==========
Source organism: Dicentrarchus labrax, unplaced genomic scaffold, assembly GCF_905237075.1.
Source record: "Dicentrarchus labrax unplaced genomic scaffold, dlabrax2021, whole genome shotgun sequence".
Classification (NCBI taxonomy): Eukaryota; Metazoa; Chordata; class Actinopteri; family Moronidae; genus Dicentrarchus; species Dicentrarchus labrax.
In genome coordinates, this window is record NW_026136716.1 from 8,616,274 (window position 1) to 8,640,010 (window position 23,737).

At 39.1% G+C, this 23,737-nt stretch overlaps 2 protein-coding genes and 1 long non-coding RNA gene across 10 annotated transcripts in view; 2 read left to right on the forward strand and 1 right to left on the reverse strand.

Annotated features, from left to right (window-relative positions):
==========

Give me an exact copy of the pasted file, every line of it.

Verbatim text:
Source organism: Dicentrarchus labrax, unplaced genomic scaffold, assembly GCF_905237075.1.
Source record: "Dicentrarchus labrax unplaced genomic scaffold, dlabrax2021, whole genome shotgun sequence".
Classification (NCBI taxonomy): Eukaryota; Metazoa; Chordata; class Actinopteri; family Moronidae; genus Dicentrarchus; species Dicentrarchus labrax.
In genome coordinates, this window is record NW_026136716.1 from 8,616,274 (window position 1) to 8,640,010 (window position 23,737).

At 39.1% G+C, this 23,737-nt stretch overlaps 2 protein-coding genes and 1 long non-coding RNA gene across 10 annotated transcripts in view; 2 read left to right on the forward strand and 1 right to left on the reverse strand.

Annotated features, from left to right (window-relative positions):